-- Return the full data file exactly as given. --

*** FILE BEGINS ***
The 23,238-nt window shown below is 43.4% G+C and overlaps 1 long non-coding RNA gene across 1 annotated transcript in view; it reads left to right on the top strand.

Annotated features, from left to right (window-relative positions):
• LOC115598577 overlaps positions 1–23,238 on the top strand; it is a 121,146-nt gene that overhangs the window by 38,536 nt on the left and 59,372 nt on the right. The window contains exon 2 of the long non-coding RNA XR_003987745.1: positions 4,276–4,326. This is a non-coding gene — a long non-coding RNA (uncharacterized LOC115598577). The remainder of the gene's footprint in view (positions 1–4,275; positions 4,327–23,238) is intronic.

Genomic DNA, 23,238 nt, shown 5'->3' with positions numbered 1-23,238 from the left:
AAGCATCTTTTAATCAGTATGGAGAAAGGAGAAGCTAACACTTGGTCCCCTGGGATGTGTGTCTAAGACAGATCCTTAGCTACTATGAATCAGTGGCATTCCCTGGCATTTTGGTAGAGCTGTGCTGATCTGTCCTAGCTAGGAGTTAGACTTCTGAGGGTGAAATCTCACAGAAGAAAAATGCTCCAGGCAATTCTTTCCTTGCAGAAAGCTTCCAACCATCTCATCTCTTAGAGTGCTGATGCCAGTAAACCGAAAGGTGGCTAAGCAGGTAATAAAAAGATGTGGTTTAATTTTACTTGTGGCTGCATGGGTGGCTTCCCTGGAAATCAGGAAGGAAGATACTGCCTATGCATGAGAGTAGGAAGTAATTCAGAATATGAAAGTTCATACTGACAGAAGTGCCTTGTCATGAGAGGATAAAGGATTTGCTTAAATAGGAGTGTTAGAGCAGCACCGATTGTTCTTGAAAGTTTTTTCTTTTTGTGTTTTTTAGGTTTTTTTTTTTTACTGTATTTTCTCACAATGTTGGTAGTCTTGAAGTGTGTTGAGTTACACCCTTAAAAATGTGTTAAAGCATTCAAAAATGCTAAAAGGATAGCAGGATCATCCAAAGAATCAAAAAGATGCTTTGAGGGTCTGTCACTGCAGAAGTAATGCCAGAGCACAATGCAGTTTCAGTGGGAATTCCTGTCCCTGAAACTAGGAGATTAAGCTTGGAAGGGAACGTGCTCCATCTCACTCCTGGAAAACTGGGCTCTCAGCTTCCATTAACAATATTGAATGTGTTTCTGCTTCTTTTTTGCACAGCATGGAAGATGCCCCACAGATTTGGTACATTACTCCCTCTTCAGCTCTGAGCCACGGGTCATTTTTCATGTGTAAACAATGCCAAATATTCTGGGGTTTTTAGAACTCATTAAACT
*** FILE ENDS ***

The 23,238-nt window shown below is 43.4% G+C and overlaps 1 long non-coding RNA gene across 1 annotated transcript in view; it reads left to right on the top strand.

Annotated features, from left to right (window-relative positions):
• LOC115598577 overlaps positions 1–23,238 on the top strand; it is a 121,146-nt gene that overhangs the window by 38,536 nt on the left and 59,372 nt on the right. The window contains exon 2 of the long non-coding RNA XR_003987745.1: positions 4,276–4,326. This is a non-coding gene — a long non-coding RNA (uncharacterized LOC115598577). The remainder of the gene's footprint in view (positions 1–4,275; positions 4,327–23,238) is intronic.

Genomic DNA, 23,238 nt, shown 5'->3' with positions numbered 1-23,238 from the left:
AAGCATCTTTTAATCAGTATGGAGAAAGGAGAAGCTAACACTTGGTCCCCTGGGATGTGTGTCTAAGACAGATCCTTAGCTACTATGAATCAGTGGCATTCCCTGGCATTTTGGTAGAGCTGTGCTGATCTGTCCTAGCTAGGAGTTAGACTTCTGAGGGTGAAATCTCACAGAAGAAAAATGCTCCAGGCAATTCTTTCCTTGCAGAAAGCTTCCAACCATCTCATCTCTTAGAGTGCTGATGCCAGTAAACCGAAAGGTGGCTAAGCAGGTAATAAAAAGATGTGGTTTAATTTTACTTGTGGCTGCATGGGTGGCTTCCCTGGAAATCAGGAAGGAAGATACTGCCTATGCATGAGAGTAGGAAGTAATTCAGAATATGAAAGTTCATACTGACAGAAGTGCCTTGTCATGAGAGGATAAAGGATTTGCTTAAATAGGAGTGTTAGAGCAGCACCGATTGTTCTTGAAAGTTTTTTCTTTTTGTGTTTTTTAGGTTTTTTTTTTTTACTGTATTTTCTCACAATGTTGGTAGTCTTGAAGTGTGTTGAGTTACACCCTTAAAAATGTGTTAAAGCATTCAAAAATGCTAAAAGGATAGCAGGATCATCCAAAGAATCAAAAAGATGCTTTGAGGGTCTGTCACTGCAGAAGTAATGCCAGAGCACAATGCAGTTTCAGTGGGAATTCCTGTCCCTGAAACTAGGAGATTAAGCTTGGAAGGGAACGTGCTCCATCTCACTCCTGGAAAACTGGGCTCTCAGCTTCCATTAACAATATTGAATGTGTTTCTGCTTCTTTTTTGCACAGCATGGAAGATGCCCCACAGATTTGGTACATTACTCCCTCTTCAGCTCTGAGCCACGGGTCATTTTTCATGTGTAAACAATGCCAAATATTCTGGGGTTTTTAGAACTCATTAAACT